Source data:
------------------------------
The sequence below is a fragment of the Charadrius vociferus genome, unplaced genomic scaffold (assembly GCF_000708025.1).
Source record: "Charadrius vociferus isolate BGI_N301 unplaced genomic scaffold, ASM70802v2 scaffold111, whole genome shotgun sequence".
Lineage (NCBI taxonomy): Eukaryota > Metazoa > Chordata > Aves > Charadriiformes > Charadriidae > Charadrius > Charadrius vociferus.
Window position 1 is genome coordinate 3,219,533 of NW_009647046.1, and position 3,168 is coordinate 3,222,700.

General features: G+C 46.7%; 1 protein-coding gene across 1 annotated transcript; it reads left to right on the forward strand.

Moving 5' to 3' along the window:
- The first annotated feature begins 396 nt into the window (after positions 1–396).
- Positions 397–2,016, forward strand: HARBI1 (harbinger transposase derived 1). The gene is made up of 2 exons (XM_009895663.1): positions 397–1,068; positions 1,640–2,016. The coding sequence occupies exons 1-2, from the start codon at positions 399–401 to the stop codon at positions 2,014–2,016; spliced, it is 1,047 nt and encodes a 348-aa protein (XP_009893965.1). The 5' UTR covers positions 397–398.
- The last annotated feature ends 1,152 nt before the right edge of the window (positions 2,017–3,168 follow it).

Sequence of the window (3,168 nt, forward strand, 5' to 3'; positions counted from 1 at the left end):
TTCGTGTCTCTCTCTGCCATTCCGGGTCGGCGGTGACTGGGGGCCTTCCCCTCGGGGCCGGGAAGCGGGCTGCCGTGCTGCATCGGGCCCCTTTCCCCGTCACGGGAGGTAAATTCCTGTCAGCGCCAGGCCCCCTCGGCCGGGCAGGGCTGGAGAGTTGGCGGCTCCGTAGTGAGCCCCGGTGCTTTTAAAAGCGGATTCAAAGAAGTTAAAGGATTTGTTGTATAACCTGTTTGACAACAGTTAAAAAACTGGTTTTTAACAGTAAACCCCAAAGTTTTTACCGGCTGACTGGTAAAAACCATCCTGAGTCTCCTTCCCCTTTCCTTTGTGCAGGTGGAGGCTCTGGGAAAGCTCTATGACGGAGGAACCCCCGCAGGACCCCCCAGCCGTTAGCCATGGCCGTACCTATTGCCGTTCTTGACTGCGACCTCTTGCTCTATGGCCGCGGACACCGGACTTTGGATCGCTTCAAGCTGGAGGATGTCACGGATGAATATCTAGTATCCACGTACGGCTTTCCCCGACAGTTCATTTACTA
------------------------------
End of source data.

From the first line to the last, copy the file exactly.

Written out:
The sequence below is a fragment of the Charadrius vociferus genome, unplaced genomic scaffold (assembly GCF_000708025.1).
Source record: "Charadrius vociferus isolate BGI_N301 unplaced genomic scaffold, ASM70802v2 scaffold111, whole genome shotgun sequence".
Lineage (NCBI taxonomy): Eukaryota > Metazoa > Chordata > Aves > Charadriiformes > Charadriidae > Charadrius > Charadrius vociferus.
Window position 1 is genome coordinate 3,219,533 of NW_009647046.1, and position 3,168 is coordinate 3,222,700.

General features: G+C 46.7%; 1 protein-coding gene across 1 annotated transcript; it reads left to right on the forward strand.

Moving 5' to 3' along the window:
- The first annotated feature begins 396 nt into the window (after positions 1–396).
- Positions 397–2,016, forward strand: HARBI1 (harbinger transposase derived 1). The gene is made up of 2 exons (XM_009895663.1): positions 397–1,068; positions 1,640–2,016. The coding sequence occupies exons 1-2, from the start codon at positions 399–401 to the stop codon at positions 2,014–2,016; spliced, it is 1,047 nt and encodes a 348-aa protein (XP_009893965.1). The 5' UTR covers positions 397–398.
- The last annotated feature ends 1,152 nt before the right edge of the window (positions 2,017–3,168 follow it).

Sequence of the window (3,168 nt, forward strand, 5' to 3'; positions counted from 1 at the left end):
TTCGTGTCTCTCTCTGCCATTCCGGGTCGGCGGTGACTGGGGGCCTTCCCCTCGGGGCCGGGAAGCGGGCTGCCGTGCTGCATCGGGCCCCTTTCCCCGTCACGGGAGGTAAATTCCTGTCAGCGCCAGGCCCCCTCGGCCGGGCAGGGCTGGAGAGTTGGCGGCTCCGTAGTGAGCCCCGGTGCTTTTAAAAGCGGATTCAAAGAAGTTAAAGGATTTGTTGTATAACCTGTTTGACAACAGTTAAAAAACTGGTTTTTAACAGTAAACCCCAAAGTTTTTACCGGCTGACTGGTAAAAACCATCCTGAGTCTCCTTCCCCTTTCCTTTGTGCAGGTGGAGGCTCTGGGAAAGCTCTATGACGGAGGAACCCCCGCAGGACCCCCCAGCCGTTAGCCATGGCCGTACCTATTGCCGTTCTTGACTGCGACCTCTTGCTCTATGGCCGCGGACACCGGACTTTGGATCGCTTCAAGCTGGAGGATGTCACGGATGAATATCTAGTATCCACGTACGGCTTTCCCCGACAGTTCATTTACTA